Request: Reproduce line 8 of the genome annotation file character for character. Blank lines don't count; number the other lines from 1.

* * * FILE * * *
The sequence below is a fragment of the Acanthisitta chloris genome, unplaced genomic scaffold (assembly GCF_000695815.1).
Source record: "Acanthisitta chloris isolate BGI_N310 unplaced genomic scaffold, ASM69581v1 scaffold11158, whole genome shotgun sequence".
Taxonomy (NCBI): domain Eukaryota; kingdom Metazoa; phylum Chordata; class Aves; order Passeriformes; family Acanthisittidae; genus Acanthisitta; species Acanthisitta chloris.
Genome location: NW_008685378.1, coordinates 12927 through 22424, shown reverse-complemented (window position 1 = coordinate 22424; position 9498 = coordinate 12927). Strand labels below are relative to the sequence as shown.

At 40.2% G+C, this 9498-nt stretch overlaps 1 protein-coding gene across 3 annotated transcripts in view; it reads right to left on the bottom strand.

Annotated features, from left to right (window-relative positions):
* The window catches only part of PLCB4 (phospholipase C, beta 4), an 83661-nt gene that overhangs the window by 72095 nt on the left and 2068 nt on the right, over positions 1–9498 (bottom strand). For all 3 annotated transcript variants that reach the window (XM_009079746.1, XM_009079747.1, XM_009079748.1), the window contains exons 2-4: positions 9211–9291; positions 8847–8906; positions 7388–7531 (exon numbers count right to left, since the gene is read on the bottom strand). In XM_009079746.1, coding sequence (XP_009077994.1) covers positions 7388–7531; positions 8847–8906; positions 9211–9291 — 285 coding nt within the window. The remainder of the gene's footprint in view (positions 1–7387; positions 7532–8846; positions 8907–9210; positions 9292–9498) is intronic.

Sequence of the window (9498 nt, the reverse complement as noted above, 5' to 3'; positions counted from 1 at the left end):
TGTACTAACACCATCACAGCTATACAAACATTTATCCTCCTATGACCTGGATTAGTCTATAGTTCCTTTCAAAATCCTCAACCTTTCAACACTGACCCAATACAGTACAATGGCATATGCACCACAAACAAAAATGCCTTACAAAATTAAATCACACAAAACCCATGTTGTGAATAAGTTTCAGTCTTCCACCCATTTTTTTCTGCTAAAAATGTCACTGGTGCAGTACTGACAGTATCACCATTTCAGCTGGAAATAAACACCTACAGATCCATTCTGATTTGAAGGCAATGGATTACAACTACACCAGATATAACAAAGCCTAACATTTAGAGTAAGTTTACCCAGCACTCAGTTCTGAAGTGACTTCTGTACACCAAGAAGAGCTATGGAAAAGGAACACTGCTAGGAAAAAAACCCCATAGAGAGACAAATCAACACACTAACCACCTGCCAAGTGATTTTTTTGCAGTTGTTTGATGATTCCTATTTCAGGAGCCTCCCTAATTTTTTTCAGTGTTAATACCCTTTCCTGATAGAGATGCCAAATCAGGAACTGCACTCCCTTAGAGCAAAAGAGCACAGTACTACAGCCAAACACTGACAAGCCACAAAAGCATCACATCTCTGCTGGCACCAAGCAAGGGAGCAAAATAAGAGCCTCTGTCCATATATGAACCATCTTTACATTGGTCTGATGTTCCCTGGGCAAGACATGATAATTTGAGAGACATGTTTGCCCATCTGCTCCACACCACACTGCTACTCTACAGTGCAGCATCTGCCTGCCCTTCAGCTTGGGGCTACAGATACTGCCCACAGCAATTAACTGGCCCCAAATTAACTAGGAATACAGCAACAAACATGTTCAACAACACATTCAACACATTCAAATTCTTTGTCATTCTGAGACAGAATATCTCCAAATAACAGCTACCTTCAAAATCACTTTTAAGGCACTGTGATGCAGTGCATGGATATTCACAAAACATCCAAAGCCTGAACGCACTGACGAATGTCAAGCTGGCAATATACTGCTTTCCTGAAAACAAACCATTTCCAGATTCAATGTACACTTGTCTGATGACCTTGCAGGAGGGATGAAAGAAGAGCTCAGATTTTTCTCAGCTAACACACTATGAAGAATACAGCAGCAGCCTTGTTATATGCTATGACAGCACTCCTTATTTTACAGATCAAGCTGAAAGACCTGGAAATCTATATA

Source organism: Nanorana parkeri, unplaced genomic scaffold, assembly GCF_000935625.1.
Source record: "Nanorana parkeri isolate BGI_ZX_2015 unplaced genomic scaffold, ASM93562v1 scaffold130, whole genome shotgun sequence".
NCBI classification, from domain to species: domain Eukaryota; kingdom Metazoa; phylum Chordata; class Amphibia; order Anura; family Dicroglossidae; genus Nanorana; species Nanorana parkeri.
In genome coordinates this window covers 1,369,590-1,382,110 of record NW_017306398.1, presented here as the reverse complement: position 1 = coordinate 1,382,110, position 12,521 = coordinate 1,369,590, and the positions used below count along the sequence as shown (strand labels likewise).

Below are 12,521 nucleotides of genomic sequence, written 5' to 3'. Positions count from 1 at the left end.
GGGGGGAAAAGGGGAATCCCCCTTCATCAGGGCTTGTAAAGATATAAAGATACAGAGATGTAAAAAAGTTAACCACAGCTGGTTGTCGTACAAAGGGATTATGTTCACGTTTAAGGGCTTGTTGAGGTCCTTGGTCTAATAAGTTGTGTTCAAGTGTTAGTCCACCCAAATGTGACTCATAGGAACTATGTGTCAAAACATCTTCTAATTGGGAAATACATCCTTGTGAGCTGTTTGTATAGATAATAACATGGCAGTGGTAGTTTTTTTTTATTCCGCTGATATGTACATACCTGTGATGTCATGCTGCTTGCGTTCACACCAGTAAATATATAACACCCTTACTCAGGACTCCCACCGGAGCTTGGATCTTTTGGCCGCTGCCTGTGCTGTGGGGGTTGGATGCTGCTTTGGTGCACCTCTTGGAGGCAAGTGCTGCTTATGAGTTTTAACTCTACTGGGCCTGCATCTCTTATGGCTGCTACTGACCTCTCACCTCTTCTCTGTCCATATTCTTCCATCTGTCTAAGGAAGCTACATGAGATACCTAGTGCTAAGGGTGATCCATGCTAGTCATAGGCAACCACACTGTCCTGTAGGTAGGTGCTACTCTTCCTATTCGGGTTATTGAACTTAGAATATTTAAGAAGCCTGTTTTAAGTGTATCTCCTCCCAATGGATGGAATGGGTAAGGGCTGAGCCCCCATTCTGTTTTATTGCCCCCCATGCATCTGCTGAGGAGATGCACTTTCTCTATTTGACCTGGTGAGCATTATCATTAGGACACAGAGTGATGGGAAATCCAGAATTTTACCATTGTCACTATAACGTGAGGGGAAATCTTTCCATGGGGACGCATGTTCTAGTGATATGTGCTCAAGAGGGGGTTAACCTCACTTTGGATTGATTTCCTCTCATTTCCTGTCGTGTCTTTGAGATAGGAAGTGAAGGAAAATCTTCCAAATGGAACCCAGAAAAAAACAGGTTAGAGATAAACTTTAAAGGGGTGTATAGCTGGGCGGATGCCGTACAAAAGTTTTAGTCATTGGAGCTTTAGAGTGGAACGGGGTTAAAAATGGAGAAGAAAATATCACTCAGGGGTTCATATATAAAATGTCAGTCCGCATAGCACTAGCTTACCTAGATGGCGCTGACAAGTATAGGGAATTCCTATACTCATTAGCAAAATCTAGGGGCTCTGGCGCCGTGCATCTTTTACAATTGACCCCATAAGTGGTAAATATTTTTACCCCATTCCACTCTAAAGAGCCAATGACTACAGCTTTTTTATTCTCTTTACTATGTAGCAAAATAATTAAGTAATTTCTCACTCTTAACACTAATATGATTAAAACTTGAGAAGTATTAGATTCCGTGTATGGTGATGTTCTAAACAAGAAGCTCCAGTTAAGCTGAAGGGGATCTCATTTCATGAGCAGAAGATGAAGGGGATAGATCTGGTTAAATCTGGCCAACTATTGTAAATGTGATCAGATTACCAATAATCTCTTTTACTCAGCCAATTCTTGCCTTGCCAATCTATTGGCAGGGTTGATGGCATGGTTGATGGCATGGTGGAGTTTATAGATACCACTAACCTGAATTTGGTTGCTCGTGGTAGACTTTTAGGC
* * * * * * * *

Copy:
Sequence of the window (9498 nt, the reverse complement as noted above, 5' to 3'; positions counted from 1 at the left end):